The movie isn't afraid to expand on the story in those areas where the comic is necessarily restricted, namely sound and movement. The inclusion of a number of classic pop and rock songs on the soundtrack seems to me to be more than an attempt to provoke an easy response from the audience, as most of them seem thematically valid (and in at least one case the lyrics were referenced in the book). I'm slightly less certain about the beefing up of the story's action quotient, certainly when this extends to inserting completely new fight sequences and giving Matrix-style martial arts skills to nearly every principal even when it seems rather out of character. The action itself is graphic and as impeccably choreographed as one would expect from the director of 300.

I would suspect, then, that devotees of the book not sharing Disgruntled of Northampton's opinion of its intrinsic unfilmability will be in raptures throughout (I frequently was). The question remains as to whether anyone coming to this movie without any prior knowledge will see what all the fuss is about. Disgruntled and Gibbons themselves have openly admitted that they don't find the actual plot of their story particularly special, interesting, or even original: it's the way the story is structured and told that makes it so special.

Certainly many of the book's most brilliant stylistic conceits and innovations are impossible to transfer to the screen and Snyder doesn't even attempt this: the original Watchmen is such a perfect fusion of medium and message that this was inevitably going to happen (maybe Disgruntled has a point). But there's also the fact that it's a comic book about other comic books— a commentary on the genre, or its apotheosis, or a devastating critique of it, depending on your stance. It's arguable that nearly every major superhero comic of the last twenty years has been either a reaction against Watchmen or an attempt to imitate it, and this has already been filtering into movies for some years now. The attempts at psychological realism and moral uncertainty of Christopher Nolan's recent Bat-movies are drawn from post-Watchmen comics, for example (and even The Incredibles raided Watchmen for its superhero ban).Watchmen's successors have preceded it to the screen, and so I suppose this movie will inevitably have less of an impact on those not aware of its historical context.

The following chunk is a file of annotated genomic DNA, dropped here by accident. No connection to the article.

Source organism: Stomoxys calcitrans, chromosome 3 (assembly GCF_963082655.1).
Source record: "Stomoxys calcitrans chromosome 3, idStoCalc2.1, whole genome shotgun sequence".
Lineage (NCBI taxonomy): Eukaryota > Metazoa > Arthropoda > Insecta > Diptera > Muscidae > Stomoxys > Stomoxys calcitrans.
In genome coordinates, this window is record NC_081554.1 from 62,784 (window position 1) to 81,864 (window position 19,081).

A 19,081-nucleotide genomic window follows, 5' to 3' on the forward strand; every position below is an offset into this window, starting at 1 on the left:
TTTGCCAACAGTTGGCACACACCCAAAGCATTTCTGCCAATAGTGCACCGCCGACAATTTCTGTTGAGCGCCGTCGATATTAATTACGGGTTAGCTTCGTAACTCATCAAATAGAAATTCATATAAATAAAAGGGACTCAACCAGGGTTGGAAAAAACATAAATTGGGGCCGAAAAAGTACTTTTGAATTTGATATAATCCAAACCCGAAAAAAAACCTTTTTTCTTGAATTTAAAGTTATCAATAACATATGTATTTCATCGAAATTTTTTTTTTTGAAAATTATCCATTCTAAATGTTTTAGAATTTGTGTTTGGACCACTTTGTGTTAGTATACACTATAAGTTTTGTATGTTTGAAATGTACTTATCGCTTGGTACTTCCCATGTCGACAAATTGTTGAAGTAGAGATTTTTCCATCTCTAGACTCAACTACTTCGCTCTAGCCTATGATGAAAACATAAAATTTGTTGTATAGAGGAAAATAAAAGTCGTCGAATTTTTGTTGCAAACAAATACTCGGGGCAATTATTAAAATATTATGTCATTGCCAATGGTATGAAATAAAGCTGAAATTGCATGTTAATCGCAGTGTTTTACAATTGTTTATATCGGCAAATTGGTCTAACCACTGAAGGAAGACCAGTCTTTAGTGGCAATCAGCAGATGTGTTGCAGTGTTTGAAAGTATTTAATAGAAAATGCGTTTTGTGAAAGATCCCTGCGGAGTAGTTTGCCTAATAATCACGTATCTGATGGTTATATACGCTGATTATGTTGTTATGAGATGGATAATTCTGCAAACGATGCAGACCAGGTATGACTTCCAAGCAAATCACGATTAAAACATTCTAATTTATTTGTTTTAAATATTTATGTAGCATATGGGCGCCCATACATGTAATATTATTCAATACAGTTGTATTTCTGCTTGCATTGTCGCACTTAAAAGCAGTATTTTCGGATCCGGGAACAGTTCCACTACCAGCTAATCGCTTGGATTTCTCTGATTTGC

But to criticise the movie on grounds like these is just another way of saying how utterly sublime the original is, particularly if you come to it as unsuspectingly as I did many years ago. You should read the book first, of course, but then this is probably true of virtually any literary adaptation. But even if you don't I still suspect you'll be stunned at Snyder's success in bringing a subtly different world to the big screen in such vivid, shocking, and exhilarating detail. For once, comparisons with The Lord of the Rings are justified. Highly recommended.